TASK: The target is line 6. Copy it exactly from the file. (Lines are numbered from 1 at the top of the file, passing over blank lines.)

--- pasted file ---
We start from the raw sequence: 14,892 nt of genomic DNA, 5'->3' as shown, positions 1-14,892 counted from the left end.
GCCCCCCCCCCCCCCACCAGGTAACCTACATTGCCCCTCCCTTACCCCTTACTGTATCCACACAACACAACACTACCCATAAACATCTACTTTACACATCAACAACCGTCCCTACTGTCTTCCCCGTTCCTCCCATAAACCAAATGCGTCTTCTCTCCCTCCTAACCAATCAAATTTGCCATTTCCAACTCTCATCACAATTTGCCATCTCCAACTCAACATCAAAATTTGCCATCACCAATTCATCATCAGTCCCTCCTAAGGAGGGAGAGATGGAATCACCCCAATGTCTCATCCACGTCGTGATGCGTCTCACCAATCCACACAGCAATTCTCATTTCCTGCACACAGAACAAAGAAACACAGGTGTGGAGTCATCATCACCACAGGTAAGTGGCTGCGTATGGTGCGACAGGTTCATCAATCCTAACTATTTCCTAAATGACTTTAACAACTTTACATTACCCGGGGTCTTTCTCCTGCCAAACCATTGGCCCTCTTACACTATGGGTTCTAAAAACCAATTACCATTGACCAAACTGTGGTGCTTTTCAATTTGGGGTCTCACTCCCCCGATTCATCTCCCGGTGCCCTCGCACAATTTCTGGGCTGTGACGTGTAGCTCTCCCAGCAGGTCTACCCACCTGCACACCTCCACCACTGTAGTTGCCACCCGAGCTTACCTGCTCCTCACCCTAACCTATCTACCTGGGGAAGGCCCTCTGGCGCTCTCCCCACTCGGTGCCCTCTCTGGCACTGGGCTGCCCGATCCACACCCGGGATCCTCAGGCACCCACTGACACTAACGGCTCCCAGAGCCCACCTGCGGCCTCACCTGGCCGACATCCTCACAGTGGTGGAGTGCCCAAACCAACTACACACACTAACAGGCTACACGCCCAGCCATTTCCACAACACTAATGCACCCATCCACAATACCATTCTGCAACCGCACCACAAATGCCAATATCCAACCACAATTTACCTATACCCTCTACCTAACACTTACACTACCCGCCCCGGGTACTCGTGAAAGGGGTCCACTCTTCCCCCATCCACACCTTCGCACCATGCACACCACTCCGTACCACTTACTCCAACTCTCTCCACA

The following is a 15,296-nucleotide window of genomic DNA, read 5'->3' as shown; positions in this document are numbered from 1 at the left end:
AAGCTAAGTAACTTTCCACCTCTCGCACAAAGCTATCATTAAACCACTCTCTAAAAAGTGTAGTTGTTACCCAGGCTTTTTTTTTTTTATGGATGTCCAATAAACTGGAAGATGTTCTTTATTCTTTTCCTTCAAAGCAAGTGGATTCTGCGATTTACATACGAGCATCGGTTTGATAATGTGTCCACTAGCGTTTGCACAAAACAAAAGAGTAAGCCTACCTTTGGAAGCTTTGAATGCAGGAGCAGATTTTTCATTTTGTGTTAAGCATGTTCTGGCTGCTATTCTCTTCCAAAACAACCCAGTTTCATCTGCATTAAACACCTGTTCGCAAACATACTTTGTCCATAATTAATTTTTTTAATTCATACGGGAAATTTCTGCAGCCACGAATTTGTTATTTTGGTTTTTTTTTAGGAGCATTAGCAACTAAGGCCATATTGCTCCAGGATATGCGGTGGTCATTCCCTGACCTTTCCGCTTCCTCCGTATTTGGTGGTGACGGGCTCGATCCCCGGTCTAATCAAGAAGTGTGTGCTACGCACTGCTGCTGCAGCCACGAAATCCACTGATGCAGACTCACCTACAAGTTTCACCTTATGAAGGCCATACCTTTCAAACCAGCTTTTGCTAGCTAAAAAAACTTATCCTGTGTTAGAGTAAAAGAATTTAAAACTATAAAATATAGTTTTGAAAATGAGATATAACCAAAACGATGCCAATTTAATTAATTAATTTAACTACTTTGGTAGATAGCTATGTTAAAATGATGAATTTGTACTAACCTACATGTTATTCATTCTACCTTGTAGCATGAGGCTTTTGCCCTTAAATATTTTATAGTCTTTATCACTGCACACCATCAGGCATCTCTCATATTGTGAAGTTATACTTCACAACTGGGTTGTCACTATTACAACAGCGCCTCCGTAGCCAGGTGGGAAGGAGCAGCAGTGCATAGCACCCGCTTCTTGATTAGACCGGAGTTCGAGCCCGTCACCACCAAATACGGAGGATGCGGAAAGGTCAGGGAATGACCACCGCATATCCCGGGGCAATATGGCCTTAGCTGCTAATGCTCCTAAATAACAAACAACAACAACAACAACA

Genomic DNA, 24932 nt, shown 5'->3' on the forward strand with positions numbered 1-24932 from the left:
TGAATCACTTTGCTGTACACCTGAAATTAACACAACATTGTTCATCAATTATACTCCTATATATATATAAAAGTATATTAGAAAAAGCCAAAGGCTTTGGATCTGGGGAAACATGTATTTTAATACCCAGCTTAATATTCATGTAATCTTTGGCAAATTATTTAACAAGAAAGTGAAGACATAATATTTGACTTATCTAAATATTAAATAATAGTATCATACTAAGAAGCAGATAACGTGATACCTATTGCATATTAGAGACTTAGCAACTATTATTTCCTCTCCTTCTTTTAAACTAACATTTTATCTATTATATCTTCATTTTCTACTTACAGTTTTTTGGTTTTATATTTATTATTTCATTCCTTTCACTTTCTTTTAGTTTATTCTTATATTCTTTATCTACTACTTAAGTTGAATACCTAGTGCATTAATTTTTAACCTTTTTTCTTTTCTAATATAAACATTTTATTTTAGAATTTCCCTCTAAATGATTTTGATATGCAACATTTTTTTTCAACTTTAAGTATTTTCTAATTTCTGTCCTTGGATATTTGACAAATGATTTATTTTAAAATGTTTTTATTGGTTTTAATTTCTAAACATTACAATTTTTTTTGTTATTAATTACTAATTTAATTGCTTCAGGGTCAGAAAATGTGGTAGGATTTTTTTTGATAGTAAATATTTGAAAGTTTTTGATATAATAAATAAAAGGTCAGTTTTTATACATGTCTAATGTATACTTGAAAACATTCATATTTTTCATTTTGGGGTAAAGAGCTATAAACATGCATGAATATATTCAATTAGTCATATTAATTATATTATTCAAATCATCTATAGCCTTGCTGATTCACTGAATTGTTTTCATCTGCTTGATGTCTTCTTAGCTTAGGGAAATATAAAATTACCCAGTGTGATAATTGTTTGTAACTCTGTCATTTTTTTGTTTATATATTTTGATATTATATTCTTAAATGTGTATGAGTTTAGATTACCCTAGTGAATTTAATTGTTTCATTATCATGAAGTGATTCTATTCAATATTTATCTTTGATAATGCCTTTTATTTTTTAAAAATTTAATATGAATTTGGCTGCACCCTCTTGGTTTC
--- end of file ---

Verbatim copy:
TGAATCACTTTGCTGTACACCTGAAATTAACACAACATTGTTCATCAATTATACTCCTATATATATATAAAAGTATATTAGAAAAAGCCAAAGGCTTTGGATCTGGGGAAACATGTATTTTAATACCCAGCTTAATATTCATGTAATCTTTGGCAAATTATTTAACAAGAAAGTGAAGACATAATATTTGACTTATCTAAATATTAAATAATAGTATCATACTAAGAAGCAGATAACGTGATACCTATTGCATATTAGAGACTTAGCAACTATTATTTCCTCTCCTTCTTTTAAACTAACATTTTATCTATTATATCTTCATTTTCTACTTACAGTTTTTTGGTTTTATATTTATTATTTCATTCCTTTCACTTTCTTTTAGTTTATTCTTATATTCTTTATCTACTACTTAAGTTGAATACCTAGTGCATTAATTTTTAACCTTTTTTCTTTTCTAATATAAACATTTTATTTTAGAATTTCCCTCTAAATGATTTTGATATGCAACATTTTTTTTCAACTTTAAGTATTTTCTAATTTCTGTCCTTGGATATTTGACAAATGATTTATTTTAAAATGTTTTTATTGGTTTTAATTTCTAAACATTACAATTTTTTTTGTTATTAATTACTAATTTAATTGCTTCAGGGTCAGAAAATGTGGTAGGATTTTTTTTGATAGTAAATATTTGAAAGTTTTTGATATAATAAATAAAAGGTCAGTTTTTATACATGTCTAATGTATACTTGAAAACATTCATATTTTTCATTTTGGGGTAAAGAGCTATAAACATGCATGAATATATTCAATTAGTCATATTAATTATATTATTCAAATCATCTATAGCCTTGCTGATTCACTGAATTGTTTTCATCTGCTTGATGTCTTCTTAGCTTAGGGAAATATAAAATTACCCAGTGTGATAATTGTTTGTAACTCTGTCATTTTTTTGTTTATATATTTTGATATTATATTCTTAAATGTGTATGAGTTTAGATTACCCTAGTGAATTTAATTGTTTCATTATCATGAAGTGATTCTATTCAATATTTATCTTTGATAATGCCTTTTATTTTTTAAAAATTTAATATGAATTTGGCTGCACCCTCTTGGTTTC